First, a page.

2. We encourage aspiration and think long term

In my last blog I talked about the importance of aspiration, and I don’t want to repeat this material, but I do believe developing long term goals is a key factor in being strong. Duckworth hints at this in her previous description of grit, and it’s a sentiment I would echo. It’s easier to get back up, to keep going, when you have your eyes on a long term goal that could still happen. Despair, and a lack of desire to keep going, creep in when your only focus is on short term goals that evaporate.

To conclude, I wish that our personalities could be like titanium, one of the strongest metals around. Pretty much impossible to break. Experience tells me it’s not that easy. Personally I break all too easily. All too often I find the barrage of pressure I am under is too much. But I know that I want to be strong. I desire more strength. I desire the ability to not let all the rubbish going on in my life affect me.

So I’ll wear my word, strength, around my neck every day. I’ll talk about strength, resilience, grit or perseverance when I can. I’ll take the opportunity to commend and compliment others when I see those characteristics in them. And I’ll continue to try and withstand the challenges thrown at me, think long term, and hope one day I’ll feel like strength is a word that lives round my neck, because I’ve earned the medal.


1. My new necklace is purchased from a US company called The Giving Keys. They are a social impact company who support people transitioning out of homelessness by providing employment opportunities. The words printed on their keys (of which strength is just one) are a reminder that, like the keys, we’re all unique, one-of-a-kind, and sometimes we need a reminder of that inspiring word that keeps us going. You can read more about their work, and purchase your own key, here

2. Grit: The power of passion and perseverance is a TED talk given by Angela Lee Duckworth, which I’ve embedded below for your viewing. If you want to explore the topic more than the book of the same title is available to purchase here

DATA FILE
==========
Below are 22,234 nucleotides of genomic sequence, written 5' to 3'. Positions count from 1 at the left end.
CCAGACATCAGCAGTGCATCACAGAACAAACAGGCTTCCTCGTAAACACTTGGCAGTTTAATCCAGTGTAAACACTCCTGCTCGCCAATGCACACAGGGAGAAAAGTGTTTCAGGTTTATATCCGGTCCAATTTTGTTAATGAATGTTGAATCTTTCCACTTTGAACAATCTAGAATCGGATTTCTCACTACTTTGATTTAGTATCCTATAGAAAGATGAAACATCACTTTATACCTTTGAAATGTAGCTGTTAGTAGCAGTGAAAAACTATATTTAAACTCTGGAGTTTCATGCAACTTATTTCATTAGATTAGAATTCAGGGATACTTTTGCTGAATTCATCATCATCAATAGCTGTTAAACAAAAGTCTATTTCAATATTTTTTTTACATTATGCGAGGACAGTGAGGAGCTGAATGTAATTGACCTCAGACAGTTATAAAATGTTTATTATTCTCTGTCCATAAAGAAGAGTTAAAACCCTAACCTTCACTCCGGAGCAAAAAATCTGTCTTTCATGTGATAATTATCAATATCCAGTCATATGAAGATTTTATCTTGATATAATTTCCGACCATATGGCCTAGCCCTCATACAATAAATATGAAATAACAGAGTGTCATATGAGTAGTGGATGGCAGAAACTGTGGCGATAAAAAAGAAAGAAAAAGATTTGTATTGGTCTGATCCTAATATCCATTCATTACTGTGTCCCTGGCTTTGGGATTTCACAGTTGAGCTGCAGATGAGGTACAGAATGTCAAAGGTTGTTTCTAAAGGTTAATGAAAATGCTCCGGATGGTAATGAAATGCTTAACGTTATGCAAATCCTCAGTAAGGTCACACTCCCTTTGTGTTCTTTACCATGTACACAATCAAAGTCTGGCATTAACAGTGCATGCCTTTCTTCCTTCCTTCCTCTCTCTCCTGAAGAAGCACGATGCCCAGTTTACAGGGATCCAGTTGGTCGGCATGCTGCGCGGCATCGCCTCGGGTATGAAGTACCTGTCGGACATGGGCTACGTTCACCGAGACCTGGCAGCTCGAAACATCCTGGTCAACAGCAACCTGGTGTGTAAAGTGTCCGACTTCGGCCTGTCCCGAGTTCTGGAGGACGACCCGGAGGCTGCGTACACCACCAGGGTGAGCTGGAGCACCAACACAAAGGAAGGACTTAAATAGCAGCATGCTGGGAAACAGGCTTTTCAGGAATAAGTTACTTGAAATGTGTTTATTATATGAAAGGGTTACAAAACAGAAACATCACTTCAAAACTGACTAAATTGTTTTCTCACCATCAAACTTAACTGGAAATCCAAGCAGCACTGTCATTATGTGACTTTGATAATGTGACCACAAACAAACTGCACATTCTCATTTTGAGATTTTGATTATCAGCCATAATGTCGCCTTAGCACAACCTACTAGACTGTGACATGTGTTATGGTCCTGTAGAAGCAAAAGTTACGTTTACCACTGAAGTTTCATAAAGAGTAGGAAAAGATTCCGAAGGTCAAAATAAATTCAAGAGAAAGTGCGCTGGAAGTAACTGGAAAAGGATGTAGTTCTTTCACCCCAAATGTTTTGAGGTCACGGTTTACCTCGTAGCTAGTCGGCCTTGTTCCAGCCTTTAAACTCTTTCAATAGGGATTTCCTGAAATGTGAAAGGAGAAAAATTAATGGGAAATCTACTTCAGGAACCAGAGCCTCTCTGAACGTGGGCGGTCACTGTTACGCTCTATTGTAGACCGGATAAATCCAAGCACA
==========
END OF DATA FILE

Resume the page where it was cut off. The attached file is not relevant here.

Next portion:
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The day we stop lookin’ back

We all have those albums we play on repeat for long periods. Those albums that we become slightly obsessed with.

This time last year there was no doubt that the album I had on repeat was Thomas Rhett’s ‘Tangled Up’. There were 2 songs on that album that grabbed me more than any other. Whilst the rockier anthems like T-Shirt were great singalongs, and Die A Happy Man spoke of such a content love (one that Mr and Mrs Rhett clearly truly have from their social network feeds!) that I couldn’t help but listen to it ALL the time, it was 2 hidden gems on the album that truly caught my attention. The sentiment in Learned It From The Radio (which talks of understanding how to walk through life thanks to music) was one that I could completely relate to – it’s the way I feel about music, and why I have ‘Music Has Value’ on a wristband. Then there’s ‘The Day You Stop Lookin’ Back’, a song I believe we can all learn a lesson from.

It’s in our human nature that we get obsessed by what’s gone on in the past. Our failures, our flaws, our successes, our achievements, we are taught to reflect, to analyse, to deconstruct and to learn from our mistakes. There’s certainly merit in this at times. In my racing and my work there are times where I’ve thought to myself ‘I’ll do that differently next time’. Times where I’ve realised I’ve made a mistake, not done as well as I could and that a change could bring real benefit. Occasions where I’ve seen something work brilliantly and made a mental note to repeat that in future.